Real Estate April 2011

The Other Detroit

The city’s grandest enclave clings to the dream.
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Karen Batchelor’s family moved into Palmer Woods in 1967, part of the first cadre of African Americans to integrate the affluent neighborhood on the outskirts of Detroit. They moved in December, after the long-simmering city had burst into racial violence that summer. Batchelor’s father, an internist, had witnessed Detroit’s previous race riots in 1943. Out on a date at Belle Isle—the flash point of the ’43 riots—he was injured in the melee. He had no interest in reliving the experience, so he and his wife decided to move their family out.

Their 16-year-old daughter liked her old home, and was leery of being on the vanguard of integration. But her new house helped. “I remember seeing my bedroom, and it was pink, and it had a chandelier in it,” she told me. “We came from a very lovely home. But this one had seven bedrooms, five bathrooms, a swimming pool, a cabana, and three kitchens.” By her memory, the Batchelors were the ninth black family to move into Palmer Woods, a neighborhood of nearly 300 homes. The following year, several families from her old neighborhood followed—including Karen’s best friend—and the path was set.



Slideshow: Touring Detroit's Architectural Splendor

Batchelor’s parents eventually moved from Palmer Woods, but many of her friends and neighbors did not. Indeed, Palmer Woods now sits on a census block group that, according to the most-recent available data, is 81 percent black, and it is arguably the American black elite’s most majestic enclave. When I first visited, in the fall of 2009, I was awestruck. I had seen well-heeled black neighborhoods before—the prosperous suburbs ringing Atlanta and Washington, D.C., Chatham in Chicago, Baldwin Hills in L.A. But the gates of Palmer Woods are a wormhole out of the angry city and into an opulent idyll. Sleepy curvilinear streets with names like “Strathcona Drive” and “Argyle Crescent” snake through the 188-acre hamlet and its sprawling, irregular lots. Across Seven Mile Road sits the venerable, members-only Detroit Golf Club, which remained all-white until 1986.

Even as Detroit groaned under the weight of crime, failing schools, and high taxes, Palmer Woods held steady. But the country’s financial straits, particularly the collapse of the real-estate bubble and the struggles of the Big Three automakers, were a direct assault on the region’s twin pillars: houses and cars. The neighborhood association considers approximately 15 out of its 292 homes to be in jeopardy. Problems that were once rare—crime, for instance—are cropping up, as Palmer Woods at last succumbs to the gravity of the city. As a result, those who were once excluded from the neighborhood’s vision of the American dream are now in the position of defending it.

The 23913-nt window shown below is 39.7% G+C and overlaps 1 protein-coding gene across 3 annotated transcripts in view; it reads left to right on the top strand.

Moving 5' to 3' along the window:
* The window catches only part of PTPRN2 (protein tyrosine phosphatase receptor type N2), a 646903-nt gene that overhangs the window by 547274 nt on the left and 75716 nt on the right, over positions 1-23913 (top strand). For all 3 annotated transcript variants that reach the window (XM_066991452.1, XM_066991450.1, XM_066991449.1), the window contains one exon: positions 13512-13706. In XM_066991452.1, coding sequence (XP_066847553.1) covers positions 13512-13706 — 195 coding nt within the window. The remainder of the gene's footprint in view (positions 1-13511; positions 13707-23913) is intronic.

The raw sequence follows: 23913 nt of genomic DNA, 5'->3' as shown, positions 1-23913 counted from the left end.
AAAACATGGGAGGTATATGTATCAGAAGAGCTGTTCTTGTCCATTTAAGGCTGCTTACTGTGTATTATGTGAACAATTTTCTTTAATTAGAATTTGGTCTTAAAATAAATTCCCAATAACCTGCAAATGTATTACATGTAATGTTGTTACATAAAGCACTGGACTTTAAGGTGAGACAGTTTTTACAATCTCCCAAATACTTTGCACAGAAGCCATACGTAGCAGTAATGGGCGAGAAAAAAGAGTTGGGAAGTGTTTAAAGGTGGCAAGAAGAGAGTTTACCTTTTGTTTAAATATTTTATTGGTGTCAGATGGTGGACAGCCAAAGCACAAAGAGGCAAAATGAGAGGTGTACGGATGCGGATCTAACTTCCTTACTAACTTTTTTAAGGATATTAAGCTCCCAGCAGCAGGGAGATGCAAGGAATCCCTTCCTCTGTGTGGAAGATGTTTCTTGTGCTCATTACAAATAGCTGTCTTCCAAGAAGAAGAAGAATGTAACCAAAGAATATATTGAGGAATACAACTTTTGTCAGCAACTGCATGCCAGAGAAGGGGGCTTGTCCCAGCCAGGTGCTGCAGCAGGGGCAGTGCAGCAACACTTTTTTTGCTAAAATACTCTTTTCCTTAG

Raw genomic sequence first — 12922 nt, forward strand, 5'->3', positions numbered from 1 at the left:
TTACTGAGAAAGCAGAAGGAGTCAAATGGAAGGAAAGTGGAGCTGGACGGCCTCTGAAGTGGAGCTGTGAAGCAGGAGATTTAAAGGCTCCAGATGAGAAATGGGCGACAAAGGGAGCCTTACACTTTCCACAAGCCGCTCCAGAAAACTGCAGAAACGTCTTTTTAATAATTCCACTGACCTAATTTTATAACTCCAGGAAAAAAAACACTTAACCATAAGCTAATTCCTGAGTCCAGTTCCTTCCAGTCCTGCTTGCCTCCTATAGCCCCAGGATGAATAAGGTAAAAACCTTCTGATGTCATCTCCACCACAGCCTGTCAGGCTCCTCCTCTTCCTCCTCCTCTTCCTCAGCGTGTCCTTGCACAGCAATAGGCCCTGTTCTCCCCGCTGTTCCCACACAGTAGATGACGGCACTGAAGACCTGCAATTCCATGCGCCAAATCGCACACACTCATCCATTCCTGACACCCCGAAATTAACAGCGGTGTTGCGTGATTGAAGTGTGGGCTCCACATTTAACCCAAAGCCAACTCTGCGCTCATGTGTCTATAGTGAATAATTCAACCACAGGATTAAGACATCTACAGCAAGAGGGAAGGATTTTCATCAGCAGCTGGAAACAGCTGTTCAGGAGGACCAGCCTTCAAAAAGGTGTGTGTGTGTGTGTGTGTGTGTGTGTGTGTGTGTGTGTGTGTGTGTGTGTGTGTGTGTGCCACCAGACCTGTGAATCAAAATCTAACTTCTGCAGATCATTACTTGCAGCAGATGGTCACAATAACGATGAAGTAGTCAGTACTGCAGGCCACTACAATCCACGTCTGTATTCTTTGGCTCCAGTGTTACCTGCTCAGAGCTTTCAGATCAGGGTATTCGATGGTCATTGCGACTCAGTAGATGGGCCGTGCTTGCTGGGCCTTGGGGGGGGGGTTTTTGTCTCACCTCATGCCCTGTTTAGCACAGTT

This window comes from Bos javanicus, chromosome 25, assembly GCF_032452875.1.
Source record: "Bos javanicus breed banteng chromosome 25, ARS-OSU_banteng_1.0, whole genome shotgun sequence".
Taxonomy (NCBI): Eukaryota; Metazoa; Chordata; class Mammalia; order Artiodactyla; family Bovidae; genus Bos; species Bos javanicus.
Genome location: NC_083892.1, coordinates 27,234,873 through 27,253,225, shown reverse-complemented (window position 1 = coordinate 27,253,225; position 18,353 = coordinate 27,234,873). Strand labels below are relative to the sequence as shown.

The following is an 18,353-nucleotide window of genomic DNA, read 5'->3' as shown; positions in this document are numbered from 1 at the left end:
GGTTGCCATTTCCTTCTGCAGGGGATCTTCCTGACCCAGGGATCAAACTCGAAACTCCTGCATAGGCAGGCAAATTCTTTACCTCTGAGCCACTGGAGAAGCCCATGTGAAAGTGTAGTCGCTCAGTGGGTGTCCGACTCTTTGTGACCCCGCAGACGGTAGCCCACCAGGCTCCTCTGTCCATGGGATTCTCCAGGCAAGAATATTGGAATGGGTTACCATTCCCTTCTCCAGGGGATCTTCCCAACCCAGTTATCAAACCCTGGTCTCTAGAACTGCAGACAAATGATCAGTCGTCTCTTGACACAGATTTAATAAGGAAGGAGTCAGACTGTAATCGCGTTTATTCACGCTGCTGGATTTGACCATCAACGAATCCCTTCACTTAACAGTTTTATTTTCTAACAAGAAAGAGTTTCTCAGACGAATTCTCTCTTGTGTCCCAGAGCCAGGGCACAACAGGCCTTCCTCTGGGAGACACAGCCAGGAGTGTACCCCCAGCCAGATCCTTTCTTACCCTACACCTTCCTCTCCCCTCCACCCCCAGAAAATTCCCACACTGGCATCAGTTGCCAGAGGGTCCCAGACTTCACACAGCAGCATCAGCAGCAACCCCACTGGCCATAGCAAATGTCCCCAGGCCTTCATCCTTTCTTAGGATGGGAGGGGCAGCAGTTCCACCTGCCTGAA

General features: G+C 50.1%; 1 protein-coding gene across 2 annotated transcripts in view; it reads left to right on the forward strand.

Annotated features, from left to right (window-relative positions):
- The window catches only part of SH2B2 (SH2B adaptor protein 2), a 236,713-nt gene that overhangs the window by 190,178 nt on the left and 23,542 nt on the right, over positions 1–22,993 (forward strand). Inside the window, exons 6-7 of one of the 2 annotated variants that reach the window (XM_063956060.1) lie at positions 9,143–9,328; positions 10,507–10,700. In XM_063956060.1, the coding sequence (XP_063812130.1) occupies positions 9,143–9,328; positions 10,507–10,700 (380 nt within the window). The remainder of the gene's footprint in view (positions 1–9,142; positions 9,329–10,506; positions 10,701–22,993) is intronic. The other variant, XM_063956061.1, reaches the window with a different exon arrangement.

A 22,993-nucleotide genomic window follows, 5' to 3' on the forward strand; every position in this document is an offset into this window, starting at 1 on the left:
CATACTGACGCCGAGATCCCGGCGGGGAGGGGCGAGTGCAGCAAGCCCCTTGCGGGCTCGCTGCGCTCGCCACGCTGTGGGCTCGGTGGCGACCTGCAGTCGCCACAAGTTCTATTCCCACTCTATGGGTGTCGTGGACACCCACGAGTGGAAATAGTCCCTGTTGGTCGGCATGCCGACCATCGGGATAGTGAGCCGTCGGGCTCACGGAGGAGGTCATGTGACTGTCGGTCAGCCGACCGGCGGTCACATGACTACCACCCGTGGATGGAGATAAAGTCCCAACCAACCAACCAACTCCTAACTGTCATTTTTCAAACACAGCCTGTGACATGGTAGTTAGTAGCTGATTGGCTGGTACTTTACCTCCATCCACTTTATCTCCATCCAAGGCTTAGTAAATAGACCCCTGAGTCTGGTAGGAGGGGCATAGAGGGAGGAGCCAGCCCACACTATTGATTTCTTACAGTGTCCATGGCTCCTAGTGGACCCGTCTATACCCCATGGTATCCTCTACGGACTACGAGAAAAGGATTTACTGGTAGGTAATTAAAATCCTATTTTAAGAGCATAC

I took my first tour of Palmer Woods on a chilly fall evening with Barbara and Spencer Barefield and their Saint Bernard, Devo. Barbara is Jewish and a native New Yorker, edits the Palmer Woods Post, and helps organize neighborhood events—block picnics, classical concerts, and home tours. Spencer is African American, a jazz guitarist and composer; like Karen Batchelor, he moved to Palmer Woods as a teenager, in the wake of the riots. Spencer’s mother still lives around the corner in the home he grew up in.

We walked outside, bundled in scarves and gloves, under a final blast of sunlight shooting across the cobalt sky. The streets were quiet, and I could have counted on one hand the cars that drove by. We passed a two-story house designed by Minoru Yamasaki, the architect who designed the World Trade Center. Then we stopped next door, in front of an earthy Arts and Crafts house, set at a right angle to the street, with the front entrance positioned deep into the lot. This was Clarence Darrow’s temporary home when he was summoned to the city in 1925 to defend Ossian Sweet, a black doctor who had taken up arms against white rioters who didn’t want him to move into their neighborhood. The owner was a regional bank that had foreclosed on the house after the elderly woman who lived there fell behind on her mortgage.

We walked up the driveway past a parked car to the front door, where we stopped and admired the intricate tile work on the porch. The car, Spencer explained, had been placed there by a neighbor—a scarecrow against thieves, squatters, and scrappers.

“That’s one thing about this neighborhood,” he said. “We really look out for each other.”

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Ta-Nehisi Coates is a national correspondent at The Atlantic, where he writes about culture, politics, and social issues. He is the author of the memoir The Beautiful Struggle.

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